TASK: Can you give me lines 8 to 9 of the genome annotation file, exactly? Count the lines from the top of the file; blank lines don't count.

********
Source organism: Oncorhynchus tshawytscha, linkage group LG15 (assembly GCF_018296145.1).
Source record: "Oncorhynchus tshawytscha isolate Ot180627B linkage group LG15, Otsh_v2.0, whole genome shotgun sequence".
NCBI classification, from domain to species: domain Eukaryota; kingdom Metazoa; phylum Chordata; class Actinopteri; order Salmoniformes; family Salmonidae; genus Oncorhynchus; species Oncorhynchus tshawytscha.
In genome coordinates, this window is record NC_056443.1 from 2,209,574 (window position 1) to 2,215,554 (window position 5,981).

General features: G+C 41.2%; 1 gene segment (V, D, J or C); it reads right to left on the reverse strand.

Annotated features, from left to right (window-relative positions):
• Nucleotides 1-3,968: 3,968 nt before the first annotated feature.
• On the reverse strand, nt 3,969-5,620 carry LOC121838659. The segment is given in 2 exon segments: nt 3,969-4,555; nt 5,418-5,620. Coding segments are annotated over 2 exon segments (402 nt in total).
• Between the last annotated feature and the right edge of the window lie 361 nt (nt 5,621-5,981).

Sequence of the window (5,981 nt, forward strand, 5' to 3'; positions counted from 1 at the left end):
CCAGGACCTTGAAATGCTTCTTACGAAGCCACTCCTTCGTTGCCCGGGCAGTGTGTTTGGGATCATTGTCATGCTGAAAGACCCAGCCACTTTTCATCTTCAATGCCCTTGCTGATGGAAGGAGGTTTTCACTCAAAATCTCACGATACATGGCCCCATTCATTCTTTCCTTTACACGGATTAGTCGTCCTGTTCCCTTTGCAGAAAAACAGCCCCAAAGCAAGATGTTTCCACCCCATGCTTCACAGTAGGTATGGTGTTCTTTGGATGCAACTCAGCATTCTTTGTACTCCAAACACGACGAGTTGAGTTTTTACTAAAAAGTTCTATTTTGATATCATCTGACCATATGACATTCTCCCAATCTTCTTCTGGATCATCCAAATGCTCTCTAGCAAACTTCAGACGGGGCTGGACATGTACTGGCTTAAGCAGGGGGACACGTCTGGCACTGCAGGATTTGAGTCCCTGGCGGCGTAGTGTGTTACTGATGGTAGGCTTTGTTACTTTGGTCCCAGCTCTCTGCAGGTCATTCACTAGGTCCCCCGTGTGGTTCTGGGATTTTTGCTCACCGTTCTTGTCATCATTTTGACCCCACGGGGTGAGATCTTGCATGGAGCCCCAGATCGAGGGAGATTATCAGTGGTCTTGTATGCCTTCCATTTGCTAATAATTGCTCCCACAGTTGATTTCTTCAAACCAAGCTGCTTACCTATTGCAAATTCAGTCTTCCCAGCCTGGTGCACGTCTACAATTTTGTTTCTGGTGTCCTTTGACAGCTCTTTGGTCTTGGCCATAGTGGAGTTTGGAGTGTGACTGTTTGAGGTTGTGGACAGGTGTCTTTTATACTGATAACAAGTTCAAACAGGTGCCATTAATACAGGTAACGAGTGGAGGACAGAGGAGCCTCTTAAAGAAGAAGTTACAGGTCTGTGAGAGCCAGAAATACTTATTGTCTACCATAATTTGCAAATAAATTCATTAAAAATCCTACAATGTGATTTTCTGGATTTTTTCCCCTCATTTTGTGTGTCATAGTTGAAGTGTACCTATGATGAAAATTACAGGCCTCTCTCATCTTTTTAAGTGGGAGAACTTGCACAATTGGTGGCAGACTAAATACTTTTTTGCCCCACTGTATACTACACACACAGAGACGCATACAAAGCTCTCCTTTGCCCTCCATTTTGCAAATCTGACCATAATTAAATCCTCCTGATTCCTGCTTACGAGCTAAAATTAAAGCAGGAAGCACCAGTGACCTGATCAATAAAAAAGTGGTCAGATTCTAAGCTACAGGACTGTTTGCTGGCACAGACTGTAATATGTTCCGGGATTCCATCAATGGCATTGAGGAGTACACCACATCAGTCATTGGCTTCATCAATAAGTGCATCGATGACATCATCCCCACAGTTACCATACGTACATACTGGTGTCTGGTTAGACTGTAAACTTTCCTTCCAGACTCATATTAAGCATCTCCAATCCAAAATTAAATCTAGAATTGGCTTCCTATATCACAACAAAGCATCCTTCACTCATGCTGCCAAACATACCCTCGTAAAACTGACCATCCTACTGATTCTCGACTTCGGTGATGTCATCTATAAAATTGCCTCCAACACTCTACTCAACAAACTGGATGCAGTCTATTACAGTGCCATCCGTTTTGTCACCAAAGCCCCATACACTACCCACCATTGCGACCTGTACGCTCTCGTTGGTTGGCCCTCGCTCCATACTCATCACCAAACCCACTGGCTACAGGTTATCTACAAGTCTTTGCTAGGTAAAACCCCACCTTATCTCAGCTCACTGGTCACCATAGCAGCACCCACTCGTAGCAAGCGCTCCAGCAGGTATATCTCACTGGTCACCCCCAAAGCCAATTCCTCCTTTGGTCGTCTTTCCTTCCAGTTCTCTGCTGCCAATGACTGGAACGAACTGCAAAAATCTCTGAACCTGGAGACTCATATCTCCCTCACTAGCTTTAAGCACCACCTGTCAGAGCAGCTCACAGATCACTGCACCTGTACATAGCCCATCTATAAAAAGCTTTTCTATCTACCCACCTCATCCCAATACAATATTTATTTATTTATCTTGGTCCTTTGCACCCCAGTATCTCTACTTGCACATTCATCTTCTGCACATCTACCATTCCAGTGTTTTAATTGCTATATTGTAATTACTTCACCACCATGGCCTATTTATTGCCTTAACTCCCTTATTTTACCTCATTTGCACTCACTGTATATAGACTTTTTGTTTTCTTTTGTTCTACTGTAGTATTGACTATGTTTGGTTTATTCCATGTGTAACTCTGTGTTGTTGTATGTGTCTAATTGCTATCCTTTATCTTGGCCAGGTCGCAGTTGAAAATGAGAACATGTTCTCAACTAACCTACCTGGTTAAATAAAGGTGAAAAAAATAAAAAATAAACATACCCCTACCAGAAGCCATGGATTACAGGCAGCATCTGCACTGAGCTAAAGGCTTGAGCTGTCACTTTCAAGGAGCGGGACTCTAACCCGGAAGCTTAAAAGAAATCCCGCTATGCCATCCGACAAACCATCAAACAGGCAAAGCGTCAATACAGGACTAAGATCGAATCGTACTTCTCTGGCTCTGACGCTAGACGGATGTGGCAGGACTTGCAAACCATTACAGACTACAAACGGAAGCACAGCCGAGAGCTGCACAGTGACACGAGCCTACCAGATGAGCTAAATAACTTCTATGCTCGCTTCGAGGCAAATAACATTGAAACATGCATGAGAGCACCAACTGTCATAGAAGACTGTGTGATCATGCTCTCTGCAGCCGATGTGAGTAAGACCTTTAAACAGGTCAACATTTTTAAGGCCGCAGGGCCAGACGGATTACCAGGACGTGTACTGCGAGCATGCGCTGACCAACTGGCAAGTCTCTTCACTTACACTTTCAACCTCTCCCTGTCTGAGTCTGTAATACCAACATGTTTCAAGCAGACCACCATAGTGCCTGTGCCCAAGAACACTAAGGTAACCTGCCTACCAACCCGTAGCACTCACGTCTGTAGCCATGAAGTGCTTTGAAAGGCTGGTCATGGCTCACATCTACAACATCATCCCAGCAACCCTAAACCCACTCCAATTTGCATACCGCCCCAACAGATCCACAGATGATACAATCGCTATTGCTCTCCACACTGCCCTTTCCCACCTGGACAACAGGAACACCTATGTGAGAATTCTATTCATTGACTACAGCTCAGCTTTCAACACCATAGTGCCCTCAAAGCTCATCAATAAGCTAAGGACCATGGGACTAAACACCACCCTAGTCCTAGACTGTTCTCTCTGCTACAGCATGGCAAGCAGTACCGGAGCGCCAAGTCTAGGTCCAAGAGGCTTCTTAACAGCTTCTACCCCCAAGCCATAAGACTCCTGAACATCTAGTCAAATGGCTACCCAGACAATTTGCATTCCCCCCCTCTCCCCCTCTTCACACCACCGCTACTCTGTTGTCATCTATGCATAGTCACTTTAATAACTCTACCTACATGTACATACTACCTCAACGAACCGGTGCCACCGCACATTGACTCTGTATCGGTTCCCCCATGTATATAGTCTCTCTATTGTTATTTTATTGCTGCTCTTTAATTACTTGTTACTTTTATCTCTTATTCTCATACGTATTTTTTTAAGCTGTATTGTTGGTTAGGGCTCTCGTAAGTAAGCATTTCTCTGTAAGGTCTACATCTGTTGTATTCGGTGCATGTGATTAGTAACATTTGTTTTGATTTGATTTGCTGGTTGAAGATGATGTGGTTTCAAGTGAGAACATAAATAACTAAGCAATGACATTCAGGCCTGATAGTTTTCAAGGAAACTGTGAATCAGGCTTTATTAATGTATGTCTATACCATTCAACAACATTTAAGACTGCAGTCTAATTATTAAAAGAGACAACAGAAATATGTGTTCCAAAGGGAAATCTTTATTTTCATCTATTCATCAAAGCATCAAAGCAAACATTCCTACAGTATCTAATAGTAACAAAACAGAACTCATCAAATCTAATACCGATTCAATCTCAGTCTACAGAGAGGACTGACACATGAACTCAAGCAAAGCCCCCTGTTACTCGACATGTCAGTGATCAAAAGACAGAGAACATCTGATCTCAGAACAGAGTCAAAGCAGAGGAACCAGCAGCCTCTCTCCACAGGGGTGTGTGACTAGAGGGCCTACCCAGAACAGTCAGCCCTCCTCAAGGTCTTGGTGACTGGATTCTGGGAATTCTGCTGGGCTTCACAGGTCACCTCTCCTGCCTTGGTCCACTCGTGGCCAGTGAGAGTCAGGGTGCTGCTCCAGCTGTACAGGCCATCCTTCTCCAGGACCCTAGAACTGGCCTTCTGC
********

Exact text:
• On the reverse strand, nt 3,969-5,620 carry LOC121838659. The segment is given in 2 exon segments: nt 3,969-4,555; nt 5,418-5,620. Coding segments are annotated over 2 exon segments (402 nt in total).
• Between the last annotated feature and the right edge of the window lie 361 nt (nt 5,621-5,981).